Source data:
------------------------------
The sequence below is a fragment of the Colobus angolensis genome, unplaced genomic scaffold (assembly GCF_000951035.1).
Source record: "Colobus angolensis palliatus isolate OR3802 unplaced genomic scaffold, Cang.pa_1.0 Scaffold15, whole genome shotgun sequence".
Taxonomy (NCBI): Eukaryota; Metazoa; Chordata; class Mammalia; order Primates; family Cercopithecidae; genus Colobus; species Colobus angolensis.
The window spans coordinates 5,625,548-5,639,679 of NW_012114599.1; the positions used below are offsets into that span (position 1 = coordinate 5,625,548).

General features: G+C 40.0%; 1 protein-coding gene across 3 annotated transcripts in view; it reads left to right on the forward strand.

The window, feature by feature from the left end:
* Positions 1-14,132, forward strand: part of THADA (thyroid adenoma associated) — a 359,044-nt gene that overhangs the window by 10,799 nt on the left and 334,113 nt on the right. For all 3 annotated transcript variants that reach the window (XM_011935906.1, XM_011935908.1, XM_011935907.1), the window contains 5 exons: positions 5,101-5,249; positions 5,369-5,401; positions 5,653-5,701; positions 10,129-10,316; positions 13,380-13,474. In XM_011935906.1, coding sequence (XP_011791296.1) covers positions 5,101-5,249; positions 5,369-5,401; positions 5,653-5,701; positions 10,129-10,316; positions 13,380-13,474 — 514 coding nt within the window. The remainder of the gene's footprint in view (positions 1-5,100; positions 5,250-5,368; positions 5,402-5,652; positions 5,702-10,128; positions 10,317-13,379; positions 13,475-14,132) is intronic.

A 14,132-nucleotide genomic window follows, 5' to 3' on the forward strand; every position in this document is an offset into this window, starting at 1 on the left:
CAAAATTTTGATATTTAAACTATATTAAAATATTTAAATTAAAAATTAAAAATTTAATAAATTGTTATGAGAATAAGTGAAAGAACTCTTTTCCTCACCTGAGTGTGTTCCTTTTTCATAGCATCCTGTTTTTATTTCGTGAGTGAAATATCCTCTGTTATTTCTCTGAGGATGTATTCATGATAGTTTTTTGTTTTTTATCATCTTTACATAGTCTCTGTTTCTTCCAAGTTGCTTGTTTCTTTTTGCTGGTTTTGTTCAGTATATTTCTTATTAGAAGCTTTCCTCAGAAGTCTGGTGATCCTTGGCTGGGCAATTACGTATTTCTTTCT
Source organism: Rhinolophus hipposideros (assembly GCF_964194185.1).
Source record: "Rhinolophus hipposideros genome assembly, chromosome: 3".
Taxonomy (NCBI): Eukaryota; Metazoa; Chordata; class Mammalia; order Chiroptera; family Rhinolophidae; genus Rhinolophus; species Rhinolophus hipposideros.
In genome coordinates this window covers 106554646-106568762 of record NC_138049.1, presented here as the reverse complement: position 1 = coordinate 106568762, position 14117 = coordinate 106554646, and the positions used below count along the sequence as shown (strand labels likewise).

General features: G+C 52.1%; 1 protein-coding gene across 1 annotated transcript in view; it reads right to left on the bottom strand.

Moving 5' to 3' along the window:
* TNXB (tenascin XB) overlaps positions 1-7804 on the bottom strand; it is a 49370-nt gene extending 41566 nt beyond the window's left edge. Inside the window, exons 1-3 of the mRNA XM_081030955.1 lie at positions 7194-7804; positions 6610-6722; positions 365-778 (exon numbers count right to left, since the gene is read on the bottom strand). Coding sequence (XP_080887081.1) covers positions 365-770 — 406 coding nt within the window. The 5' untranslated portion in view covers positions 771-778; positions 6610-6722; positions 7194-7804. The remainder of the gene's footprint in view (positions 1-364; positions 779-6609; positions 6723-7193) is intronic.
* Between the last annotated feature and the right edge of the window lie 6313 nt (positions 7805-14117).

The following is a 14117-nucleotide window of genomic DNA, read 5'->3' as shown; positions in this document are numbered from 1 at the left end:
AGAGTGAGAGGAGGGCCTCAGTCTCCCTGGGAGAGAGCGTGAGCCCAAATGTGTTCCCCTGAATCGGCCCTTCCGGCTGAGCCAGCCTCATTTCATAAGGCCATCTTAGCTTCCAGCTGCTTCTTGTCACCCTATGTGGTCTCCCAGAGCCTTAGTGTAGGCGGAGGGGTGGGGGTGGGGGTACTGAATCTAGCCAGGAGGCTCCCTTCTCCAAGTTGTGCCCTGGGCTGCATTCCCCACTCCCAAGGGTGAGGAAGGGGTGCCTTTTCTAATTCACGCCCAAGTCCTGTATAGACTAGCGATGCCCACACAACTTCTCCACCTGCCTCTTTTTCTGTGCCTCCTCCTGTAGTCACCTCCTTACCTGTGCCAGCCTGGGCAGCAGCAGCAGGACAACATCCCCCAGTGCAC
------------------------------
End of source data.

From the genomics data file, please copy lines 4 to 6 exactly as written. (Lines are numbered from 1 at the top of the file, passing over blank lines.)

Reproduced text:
The window spans coordinates 5,625,548-5,639,679 of NW_012114599.1; the positions used below are offsets into that span (position 1 = coordinate 5,625,548).

General features: G+C 40.0%; 1 protein-coding gene across 3 annotated transcripts in view; it reads left to right on the forward strand.

The window, feature by feature from the left end: